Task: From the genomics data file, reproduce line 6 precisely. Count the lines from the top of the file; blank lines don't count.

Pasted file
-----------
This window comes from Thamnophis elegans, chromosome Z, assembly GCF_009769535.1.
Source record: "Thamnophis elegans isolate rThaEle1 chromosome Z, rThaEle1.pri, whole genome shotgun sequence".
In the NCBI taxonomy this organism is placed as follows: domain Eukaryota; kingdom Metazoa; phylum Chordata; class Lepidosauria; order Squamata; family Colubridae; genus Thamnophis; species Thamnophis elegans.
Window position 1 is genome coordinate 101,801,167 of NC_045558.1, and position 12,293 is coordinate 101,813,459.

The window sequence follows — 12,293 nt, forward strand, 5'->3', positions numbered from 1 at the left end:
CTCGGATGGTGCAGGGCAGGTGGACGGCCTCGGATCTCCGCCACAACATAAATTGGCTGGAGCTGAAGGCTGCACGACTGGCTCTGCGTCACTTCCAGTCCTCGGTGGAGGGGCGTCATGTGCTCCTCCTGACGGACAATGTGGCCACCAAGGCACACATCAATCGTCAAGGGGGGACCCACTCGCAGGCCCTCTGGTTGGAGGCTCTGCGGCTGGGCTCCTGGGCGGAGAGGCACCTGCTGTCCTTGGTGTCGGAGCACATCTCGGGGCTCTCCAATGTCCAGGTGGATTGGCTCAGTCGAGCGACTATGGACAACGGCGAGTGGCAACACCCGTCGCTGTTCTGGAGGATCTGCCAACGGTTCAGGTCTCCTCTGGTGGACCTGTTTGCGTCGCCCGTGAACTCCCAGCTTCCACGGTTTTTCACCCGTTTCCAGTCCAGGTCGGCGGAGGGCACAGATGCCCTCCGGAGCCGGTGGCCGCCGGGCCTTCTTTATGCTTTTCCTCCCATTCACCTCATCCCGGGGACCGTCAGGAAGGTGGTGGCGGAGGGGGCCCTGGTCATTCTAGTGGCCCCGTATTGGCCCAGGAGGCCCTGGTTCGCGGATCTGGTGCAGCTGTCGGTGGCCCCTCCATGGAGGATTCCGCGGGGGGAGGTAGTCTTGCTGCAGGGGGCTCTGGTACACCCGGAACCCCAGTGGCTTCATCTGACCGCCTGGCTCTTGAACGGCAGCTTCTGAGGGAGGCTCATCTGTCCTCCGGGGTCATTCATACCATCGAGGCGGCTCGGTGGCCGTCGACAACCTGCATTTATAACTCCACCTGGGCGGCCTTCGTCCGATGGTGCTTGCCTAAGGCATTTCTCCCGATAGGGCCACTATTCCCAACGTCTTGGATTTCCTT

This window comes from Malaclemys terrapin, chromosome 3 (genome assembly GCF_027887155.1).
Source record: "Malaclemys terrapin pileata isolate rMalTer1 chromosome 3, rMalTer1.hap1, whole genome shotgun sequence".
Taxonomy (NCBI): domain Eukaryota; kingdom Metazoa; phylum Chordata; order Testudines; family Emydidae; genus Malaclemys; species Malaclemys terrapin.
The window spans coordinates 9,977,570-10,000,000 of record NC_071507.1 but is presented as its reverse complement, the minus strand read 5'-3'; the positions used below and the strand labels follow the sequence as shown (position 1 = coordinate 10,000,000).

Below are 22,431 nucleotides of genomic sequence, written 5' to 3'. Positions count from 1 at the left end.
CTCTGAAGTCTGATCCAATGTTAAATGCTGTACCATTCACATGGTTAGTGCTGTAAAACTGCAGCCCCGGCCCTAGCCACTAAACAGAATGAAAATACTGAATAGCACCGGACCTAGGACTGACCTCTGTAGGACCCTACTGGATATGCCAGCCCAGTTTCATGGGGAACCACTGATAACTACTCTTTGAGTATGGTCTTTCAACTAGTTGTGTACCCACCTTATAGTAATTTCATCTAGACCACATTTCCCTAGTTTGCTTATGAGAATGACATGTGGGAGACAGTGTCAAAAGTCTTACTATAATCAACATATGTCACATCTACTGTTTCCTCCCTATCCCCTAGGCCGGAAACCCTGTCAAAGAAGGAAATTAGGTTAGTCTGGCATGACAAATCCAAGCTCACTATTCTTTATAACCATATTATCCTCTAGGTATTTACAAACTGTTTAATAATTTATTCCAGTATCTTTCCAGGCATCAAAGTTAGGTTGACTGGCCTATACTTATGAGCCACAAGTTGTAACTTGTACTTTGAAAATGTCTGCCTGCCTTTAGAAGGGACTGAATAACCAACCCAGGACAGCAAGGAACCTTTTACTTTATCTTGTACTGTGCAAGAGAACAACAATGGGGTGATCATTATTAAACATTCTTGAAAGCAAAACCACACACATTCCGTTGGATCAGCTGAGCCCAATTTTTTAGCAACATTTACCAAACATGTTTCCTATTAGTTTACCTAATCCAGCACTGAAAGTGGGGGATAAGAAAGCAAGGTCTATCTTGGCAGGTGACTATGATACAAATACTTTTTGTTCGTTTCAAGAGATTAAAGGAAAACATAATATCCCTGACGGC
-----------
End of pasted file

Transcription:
CTCGGATGGTGCAGGGCAGGTGGACGGCCTCGGATCTCCGCCACAACATAAATTGGCTGGAGCTGAAGGCTGCACGACTGGCTCTGCGTCACTTCCAGTCCTCGGTGGAGGGGCGTCATGTGCTCCTCCTGACGGACAATGTGGCCACCAAGGCACACATCAATCGTCAAGGGGGGACCCACTCGCAGGCCCTCTGGTTGGAGGCTCTGCGGCTGGGCTCCTGGGCGGAGAGGCACCTGCTGTCCTTGGTGTCGGAGCACATCTCGGGGCTCTCCAATGTCCAGGTGGATTGGCTCAGTCGAGCGACTATGGACAACGGCGAGTGGCAACACCCGTCGCTGTTCTGGAGGATCTGCCAACGGTTCAGGTCTCCTCTGGTGGACCTGTTTGCGTCGCCCGTGAACTCCCAGCTTCCACGGTTTTTCACCCGTTTCCAGTCCAGGTCGGCGGAGGGCACAGATGCCCTCCGGAGCCGGTGGCCGCCGGGCCTTCTTTATGCTTTTCCTCCCATTCACCTCATCCCGGGGACCGTCAGGAAGGTGGTGGCGGAGGGGGCCCTGGTCATTCTAGTGGCCCCGTATTGGCCCAGGAGGCCCTGGTTCGCGGATCTGGTGCAGCTGTCGGTGGCCCCTCCATGGAGGATTCCGCGGGGGGAGGTAGTCTTGCTGCAGGGGGCTCTGGTACACCCGGAACCCCAGTGGCTTCATCTGACCGCCTGGCTCTTGAACGGCAGCTTCTGAGGGAGGCTCATCTGTCCTCCGGGGTCATTCATACCATCGAGGCGGCTCGGTGGCCGTCGACAACCTGCATTTATAACTCCACCTGGGCGGCCTTCGTCCGATGGTGCTTGCCTAAGGCATTTCTCCCGATAGGGCCACTATTCCCAACGTCTTGGATTTCCTT